We continued to practice our cheer, and cheer on other runners as 8:30, 8:45, and finally 9:00 came and went. We were not doubting that he'd be in soon, but everyone was REALLY wanting to see Bryan and his pacer come along, and closely watching for him with 9:45 being the cutoff for this aid station. Then...there he was! With great excitement, we did our cheer "B is for Bryan and Badger! Mutual badasses!" and then ran alongside/cheered "badger, badger badger....." all the way up to the spot we'd set up. He went in to get weighed, and once he was out, it was a flurry of activity akin to a NASCAR pit stop. His pacer Marty was calmly but quickly directing the action, asking for batteries, specific food that Bryan wanted, socks, shoes, you name it. Two of the guys were shaking out his leg muscles because that seemed to loosen up the tightness he was experiencing, and Elizabeth rubbed his back and neck to loosen up those muscles and just generally provide good moral support to her husband. He was still ahead of the cutoffs, but with very little time to spare, so it was crucial to get him refueled, loosened up and ready to go again quickly. It's hard to see, but this was our man Bryan getting fixed up in the dark:
He looked good-obviously, you're not looking like someone with a full eight hours of sleep and lots of couch-surfing time at sixty miles into one hundred miles, but he was pretty with it. We'd seen a few runners who, quite frankly, were at the "goose is cooked" point. Though he had precious few minutes of cushion time to make the cutoffs for the remainder of the races, he looked like a runner who was ready to keep on keepin' on at this steady pace, and run his race. When Bryan got ready to run again, his new pacer was ready and off they went with fresh batteries in their head lamps. Alexis and I helped the crew move everything back to the vehicle, said our good-byes, and got ready to hit the road. I asked them to keep texting me with checkpoint updates throughout the night, and they told me to drive carefully back home. It was now after ten. This meant we'd have a VERY late arrival to Grand Junction, but it was such an amazing experience to be part of Leadville for even a short time that it was definitely worth it. Even Alexis, who wasn't thrilled to get there, kept saying "that was awesome!" Seeing how hard the crew works, and then thinking about how far the runenrs are going-it's just awe inspiring and good for anyone to see, but especially kids her age.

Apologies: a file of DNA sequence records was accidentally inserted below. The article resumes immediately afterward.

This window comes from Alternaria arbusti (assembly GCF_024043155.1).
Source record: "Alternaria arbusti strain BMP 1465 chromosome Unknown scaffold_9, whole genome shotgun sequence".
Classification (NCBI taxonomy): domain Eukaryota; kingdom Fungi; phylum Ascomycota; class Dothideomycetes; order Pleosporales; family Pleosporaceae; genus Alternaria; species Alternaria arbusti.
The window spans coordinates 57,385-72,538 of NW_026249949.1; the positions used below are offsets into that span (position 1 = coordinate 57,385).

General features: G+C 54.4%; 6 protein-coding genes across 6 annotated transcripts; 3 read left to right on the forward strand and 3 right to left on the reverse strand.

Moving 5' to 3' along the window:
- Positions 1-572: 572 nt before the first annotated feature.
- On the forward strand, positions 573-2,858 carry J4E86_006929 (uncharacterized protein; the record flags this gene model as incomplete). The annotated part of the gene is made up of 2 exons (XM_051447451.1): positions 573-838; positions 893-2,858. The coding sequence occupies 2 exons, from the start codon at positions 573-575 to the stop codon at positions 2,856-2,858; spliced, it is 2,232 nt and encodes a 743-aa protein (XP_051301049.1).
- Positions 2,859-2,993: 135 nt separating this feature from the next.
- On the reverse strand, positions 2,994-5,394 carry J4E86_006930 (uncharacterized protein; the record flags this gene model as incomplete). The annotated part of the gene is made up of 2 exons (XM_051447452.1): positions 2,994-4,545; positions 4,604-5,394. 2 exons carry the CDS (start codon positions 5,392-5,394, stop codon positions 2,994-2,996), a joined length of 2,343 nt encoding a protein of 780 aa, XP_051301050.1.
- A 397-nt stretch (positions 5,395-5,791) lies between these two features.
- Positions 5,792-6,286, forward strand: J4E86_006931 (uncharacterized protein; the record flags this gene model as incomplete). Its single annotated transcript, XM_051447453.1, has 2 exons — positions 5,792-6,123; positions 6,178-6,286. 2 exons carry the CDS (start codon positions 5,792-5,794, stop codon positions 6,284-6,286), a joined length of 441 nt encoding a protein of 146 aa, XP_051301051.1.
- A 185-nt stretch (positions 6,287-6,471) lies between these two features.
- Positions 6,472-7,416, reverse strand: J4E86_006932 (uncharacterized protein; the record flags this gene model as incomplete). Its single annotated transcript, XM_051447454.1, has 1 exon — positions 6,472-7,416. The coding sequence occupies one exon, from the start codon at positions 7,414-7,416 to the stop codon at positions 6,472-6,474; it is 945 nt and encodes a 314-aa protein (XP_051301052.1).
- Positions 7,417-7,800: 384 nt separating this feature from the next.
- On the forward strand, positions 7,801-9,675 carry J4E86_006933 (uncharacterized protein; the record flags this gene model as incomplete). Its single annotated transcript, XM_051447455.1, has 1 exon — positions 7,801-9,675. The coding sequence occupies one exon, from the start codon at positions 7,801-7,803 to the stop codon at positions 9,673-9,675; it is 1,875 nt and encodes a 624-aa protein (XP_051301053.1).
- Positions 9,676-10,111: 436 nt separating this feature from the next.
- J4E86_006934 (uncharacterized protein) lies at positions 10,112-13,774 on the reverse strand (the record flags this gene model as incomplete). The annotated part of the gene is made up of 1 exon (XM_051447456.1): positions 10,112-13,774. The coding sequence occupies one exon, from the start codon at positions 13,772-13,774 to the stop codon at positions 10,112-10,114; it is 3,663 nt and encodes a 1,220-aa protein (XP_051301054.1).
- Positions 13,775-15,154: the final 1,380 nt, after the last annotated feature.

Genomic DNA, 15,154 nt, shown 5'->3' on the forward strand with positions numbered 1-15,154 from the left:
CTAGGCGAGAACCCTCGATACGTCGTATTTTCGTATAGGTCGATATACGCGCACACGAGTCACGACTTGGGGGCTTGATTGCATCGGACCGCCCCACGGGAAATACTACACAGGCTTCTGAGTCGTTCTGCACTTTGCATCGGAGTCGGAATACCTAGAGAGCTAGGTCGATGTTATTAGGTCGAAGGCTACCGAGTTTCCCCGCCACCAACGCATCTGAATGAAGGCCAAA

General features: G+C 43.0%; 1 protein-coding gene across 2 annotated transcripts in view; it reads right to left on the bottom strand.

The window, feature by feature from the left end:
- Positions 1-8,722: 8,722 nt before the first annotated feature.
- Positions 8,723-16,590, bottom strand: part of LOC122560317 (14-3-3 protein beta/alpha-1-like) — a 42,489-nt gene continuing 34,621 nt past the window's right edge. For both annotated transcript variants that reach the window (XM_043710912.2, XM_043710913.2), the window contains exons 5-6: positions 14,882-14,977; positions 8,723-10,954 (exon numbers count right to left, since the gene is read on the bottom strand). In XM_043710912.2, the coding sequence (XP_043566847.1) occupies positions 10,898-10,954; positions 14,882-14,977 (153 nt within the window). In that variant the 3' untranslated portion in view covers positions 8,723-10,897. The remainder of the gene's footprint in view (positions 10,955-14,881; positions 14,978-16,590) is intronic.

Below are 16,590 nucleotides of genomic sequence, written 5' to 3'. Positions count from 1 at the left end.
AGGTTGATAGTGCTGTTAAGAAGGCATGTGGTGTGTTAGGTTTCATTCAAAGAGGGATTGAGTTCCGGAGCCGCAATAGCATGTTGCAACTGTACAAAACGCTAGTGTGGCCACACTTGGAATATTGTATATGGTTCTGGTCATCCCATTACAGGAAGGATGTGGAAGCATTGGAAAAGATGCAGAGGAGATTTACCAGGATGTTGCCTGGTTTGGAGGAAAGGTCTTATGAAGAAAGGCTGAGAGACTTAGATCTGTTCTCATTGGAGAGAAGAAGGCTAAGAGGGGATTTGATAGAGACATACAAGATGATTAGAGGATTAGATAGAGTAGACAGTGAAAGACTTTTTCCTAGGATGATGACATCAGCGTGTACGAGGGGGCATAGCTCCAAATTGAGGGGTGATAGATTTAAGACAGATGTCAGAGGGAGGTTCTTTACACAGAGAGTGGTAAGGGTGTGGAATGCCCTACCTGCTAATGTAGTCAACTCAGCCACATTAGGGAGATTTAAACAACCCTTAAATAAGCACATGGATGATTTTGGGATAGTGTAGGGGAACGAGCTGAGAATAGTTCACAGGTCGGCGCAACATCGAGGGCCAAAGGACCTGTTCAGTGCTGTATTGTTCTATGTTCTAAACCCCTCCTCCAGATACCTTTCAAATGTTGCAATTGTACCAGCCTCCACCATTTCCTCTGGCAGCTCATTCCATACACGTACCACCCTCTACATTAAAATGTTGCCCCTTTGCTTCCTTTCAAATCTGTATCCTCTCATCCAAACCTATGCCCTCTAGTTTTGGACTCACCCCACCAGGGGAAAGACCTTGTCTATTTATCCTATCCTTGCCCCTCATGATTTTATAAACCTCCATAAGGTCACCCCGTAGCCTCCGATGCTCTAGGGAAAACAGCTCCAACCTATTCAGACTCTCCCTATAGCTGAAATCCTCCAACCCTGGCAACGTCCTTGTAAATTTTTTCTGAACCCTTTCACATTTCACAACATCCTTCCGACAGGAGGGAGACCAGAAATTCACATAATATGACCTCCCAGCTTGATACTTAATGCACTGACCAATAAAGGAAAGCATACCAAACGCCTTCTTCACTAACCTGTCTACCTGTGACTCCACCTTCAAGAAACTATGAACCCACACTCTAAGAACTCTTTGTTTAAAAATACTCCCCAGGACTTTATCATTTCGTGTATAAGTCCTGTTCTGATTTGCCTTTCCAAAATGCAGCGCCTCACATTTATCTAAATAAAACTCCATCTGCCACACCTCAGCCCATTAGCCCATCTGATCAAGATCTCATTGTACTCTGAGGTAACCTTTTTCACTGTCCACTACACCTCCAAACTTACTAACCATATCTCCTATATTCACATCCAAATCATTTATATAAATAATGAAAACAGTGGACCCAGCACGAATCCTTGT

I didn't fall asleep or run off the road on the way home, but was SO happy to see my bed upon our return. I got a few hours of sleep, and sure enough, early in the morning, I got word of Bryan's arrival at the second-to-last checkpoint, and finally the last checkpoint. He had 2.5 hours to make it the final 7 miles, which may sound like lots of time on its own. By now, though, he was truly exhausted and it was pretty fitting that Elizabeth paced him in to the finish. By now I was up again, and refreshing the results page, waiting for his final time to come up, and FINALLY...there it was....29:44:xx, an official finish at Leadville, the beltbuckle, and a dream accomplished with his whole crew there for the moment. It was hard to wrap my brain around that, or that I'd slept twice during the time he'd been out there. He finished 328 out of 347 finishers, an amazing accomplishment that barely half of the starters were able to do.
I know this wasn't MY race or my kids' race or anything like that, but it reminded me why I run, and why it's important to work for the things you want to do, and tune out any negative influences or factors telling you that you can't, wouldn't or shouldn't. It's great inspiration to me as I run my first race in two months, the Mary's Loop 8-mile, this weekend as a tune-up/hard run, and then move on to the Imogene Pass Run the following weekend. I want to do like Bryan did, and run smart, stay relaxed, trust that my training will get me through the physical part, and that my mind will get me through any portions of the races when I might feel like I can't do it.
**SMALL P.S./FOOTNOTE...turns out that voting was not "live" yet in the photo contest I linked up in the last blog entry. You can either go back down and click there again to vote, or click through here if you feel the urge to vote for my pic of the bliss of exercise.**